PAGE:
‘Educating Yorkshire’ highlights true admiration for our teachers

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“Teachers have walked out in a dispute over pay and pensions…” It’s a phrase we hear all too often in our newspapers and on our television screens. You could be forgiven for thinking teachers have had an easy ride over the past years, with squeezes on pay, pensions, demand of work and conditions. Channel 4’s ‘Educating’ series, this year based in Yorkshire, has highlighted the real wealth of admiration our teachers across the land deserve. Teachers in the United Kingdom need more recognition.

Following the success of previous series ‘Educating Essex’, this 2013 observational documentary focussed on a failing school, Thornhill Academy, in Yorkshire. The course of the series laid bare the failures of the school and how head teacher, Mr Mitchell, represented as a hero amongst society, aimed to turn the fortunes of the school around. Indeed, he succeeded. Throughout, the head insisted he believes the success of the school should be based on whether his students are polite, respectful and prepared young adults ready for the ‘real world’. Regardless of exam results, if the school does not prepare the students for work and life beyond education, in his own words, Mr Mitchell said “we have failed them.”

The welfare of our students has become a top priority in the United Kingdom. Reports of abuse, neglect and failings amongst local councils have hit the headlines, suggesting children are at “risk”. Throughout the ‘Educating Yorkshire’ series, the overwhelming sense was that the school, any school, is a sanctuary. A place for young people to go, be fed, be taught and be safe. Certainly through my experiences, school is a family, a community, being encouraged to work to the best of your ability because that is a good thing. Today, much of our education system has seen u-turns and constant focus on results.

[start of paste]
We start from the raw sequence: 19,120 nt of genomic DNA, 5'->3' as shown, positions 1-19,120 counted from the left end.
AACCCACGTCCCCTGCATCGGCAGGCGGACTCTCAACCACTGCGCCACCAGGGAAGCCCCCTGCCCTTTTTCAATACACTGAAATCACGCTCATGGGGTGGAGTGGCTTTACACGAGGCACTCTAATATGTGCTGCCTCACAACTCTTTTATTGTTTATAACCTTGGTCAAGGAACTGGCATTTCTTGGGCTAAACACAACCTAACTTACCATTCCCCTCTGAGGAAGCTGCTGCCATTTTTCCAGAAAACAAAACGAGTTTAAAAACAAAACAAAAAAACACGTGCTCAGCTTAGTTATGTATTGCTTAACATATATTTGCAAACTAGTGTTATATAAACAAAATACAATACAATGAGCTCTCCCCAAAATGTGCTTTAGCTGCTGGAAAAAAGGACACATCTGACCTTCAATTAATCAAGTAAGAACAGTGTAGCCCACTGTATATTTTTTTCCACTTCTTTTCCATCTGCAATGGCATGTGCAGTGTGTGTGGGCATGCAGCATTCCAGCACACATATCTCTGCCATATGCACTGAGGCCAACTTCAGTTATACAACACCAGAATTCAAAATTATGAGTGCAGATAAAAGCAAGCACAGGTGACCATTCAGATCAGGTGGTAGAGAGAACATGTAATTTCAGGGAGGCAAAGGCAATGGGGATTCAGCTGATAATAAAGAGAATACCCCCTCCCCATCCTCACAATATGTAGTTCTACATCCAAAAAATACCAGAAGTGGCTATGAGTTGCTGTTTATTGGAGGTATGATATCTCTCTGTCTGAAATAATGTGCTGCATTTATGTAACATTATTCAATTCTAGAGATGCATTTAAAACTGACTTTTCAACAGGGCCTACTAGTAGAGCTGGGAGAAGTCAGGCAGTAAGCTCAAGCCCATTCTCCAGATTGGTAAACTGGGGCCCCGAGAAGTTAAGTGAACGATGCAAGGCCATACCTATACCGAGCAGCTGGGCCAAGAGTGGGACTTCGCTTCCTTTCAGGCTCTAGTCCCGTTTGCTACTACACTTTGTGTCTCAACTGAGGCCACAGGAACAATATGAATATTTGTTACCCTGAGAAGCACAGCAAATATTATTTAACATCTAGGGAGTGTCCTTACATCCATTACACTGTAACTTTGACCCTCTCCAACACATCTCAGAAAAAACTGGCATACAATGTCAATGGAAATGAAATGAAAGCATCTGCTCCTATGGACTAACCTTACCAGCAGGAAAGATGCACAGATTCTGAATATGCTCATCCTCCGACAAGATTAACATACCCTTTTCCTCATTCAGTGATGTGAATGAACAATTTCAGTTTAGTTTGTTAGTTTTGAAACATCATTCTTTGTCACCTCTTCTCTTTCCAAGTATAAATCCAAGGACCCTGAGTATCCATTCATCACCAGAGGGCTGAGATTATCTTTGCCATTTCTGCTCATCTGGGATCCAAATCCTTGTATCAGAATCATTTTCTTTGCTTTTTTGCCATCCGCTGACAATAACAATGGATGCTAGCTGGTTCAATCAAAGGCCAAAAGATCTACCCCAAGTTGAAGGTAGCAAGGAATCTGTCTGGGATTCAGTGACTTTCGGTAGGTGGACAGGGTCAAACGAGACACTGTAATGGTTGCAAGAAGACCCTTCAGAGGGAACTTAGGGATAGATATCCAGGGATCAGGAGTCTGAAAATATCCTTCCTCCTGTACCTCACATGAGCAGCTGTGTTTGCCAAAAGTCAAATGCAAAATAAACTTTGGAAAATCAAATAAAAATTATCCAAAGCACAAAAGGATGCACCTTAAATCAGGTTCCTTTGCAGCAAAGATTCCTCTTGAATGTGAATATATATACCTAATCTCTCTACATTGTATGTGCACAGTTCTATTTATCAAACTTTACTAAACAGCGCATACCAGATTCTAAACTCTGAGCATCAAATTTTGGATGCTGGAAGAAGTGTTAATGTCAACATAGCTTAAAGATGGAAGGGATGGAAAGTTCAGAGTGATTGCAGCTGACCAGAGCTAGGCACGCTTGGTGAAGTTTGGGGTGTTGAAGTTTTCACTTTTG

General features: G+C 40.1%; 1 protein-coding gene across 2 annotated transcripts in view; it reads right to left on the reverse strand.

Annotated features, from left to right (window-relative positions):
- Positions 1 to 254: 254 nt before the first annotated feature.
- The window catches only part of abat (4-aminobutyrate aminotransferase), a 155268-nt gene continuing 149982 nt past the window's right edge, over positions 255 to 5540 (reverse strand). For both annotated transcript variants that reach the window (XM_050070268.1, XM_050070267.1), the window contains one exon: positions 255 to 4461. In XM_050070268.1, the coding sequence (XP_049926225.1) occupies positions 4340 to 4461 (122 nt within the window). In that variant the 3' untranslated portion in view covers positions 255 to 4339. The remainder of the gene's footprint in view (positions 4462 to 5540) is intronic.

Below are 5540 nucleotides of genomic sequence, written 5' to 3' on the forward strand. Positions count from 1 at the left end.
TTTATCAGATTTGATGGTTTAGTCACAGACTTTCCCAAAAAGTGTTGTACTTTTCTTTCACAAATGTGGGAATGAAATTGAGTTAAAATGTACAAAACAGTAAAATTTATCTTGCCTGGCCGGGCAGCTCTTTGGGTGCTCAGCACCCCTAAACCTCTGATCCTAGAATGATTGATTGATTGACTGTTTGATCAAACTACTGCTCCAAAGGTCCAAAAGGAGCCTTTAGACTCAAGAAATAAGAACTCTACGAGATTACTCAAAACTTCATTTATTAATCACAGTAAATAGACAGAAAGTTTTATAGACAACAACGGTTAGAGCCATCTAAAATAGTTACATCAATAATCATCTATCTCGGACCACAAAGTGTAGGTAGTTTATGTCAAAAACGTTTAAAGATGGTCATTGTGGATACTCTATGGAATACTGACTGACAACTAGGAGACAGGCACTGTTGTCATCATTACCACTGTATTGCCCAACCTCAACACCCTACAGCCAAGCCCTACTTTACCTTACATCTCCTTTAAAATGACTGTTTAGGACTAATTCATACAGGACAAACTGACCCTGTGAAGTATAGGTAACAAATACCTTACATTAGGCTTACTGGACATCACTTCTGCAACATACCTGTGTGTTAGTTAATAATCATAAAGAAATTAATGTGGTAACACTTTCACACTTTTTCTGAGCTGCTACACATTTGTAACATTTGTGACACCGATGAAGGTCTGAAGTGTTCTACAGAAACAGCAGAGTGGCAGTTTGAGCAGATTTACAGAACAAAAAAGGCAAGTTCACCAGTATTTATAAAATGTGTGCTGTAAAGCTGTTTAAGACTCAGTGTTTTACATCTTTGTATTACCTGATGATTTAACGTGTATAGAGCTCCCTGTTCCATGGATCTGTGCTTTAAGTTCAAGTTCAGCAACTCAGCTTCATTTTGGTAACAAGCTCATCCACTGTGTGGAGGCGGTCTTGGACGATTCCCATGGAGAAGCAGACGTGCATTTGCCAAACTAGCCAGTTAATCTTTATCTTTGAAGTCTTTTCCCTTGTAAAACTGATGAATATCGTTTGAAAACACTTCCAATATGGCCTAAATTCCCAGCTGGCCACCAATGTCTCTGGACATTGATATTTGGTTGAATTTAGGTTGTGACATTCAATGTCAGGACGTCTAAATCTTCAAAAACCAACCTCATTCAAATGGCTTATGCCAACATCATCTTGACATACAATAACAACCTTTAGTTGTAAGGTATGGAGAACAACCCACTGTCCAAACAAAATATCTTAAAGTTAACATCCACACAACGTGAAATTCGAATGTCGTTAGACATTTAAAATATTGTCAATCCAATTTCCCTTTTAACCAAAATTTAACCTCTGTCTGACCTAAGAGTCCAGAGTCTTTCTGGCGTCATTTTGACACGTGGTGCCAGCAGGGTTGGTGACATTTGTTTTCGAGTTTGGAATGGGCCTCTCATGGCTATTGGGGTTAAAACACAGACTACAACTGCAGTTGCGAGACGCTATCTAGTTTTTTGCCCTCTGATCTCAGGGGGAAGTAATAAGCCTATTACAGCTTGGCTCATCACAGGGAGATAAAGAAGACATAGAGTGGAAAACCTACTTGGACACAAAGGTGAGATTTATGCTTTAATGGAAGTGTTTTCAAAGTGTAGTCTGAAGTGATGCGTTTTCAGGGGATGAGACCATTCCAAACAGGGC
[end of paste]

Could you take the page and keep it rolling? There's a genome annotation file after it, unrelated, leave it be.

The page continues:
Education Secretary Michael Gove has made a number of decisions that have shown lack of insight into our modern students and teacher abilities. The desire to scrap modular exams and coursework in favour of a single end of year exam has received little support from those in the profession. Students told Labour Leader Ed Miliband, in Warrington earlier this month, they felt stressed and uneasy that these exams could replace a system that allows students strengths and weaknesses to be explored. Proposed changes to the GCSE and A Level courses, only to be scrapped, have led head teachers to warn that the education and curriculum are becoming a maze of confusion with teachers unable to plan and priorities changing very often.

The Thornhill Academy may not be the best school in the country producing top results, but throughout the pioneering documentary, the sense of students being encouraged to reach their own personal targets has been most uplifting. Stereotypically, some may say, the students come from diverse backgrounds. It takes a real inspirational individual to encourage them to do well. Last night, the final programme in the series was eye-watering. Whilst many students prepared for their final exams, there was one student and teacher who were the limelight. A shining example of why so much recognition is needed for teachers.

Musharaf Ashgar, referred to as ‘Mushy’, was shown struggling with a stammer described as “one of the worst” by his teachers. The frustration on the face of the year 11 student was apparent as he struggled to get any words out ahead of his final speaking exam. The tale of his bullying and determination to overcome the obstacles in his way was moving beyond words. The support from his head of year and other liaison staff dictated how hard, how supportive and how encouraging our teachers are. The true moment of inspiration was in the form of English teacher, Matthew Burton, who, in the face of tackling Mushy’s stammer, referred to movie The Kings Speech, encouraging the Year 11 student to listen to music and speak at the same time. It was a moment of unanimous joy. For one of the first moment in a life time, Musharaf read aloud, confidently, his speaking exam.

Speaking in his final assembly, with a pair of white headphones, Musharaf thanked his friends, colleagues and teachers for their help in “finding his voice”. For those teachers who had built a rapport with the student from the moment he stepped foot in the school door, the tears and faces were of pride, joy and profound happiness that their student had overcome his speech disorder. As his friends were moved in the audience of his warming speech, so were the viewers of a programme that had brought emotion to so many. Thousands turned to Twitter to express their overpowering sense of sentiment that a thirty year old male English teacher could inspire and help a young man overcome a disorder that had ruled his life for so very long.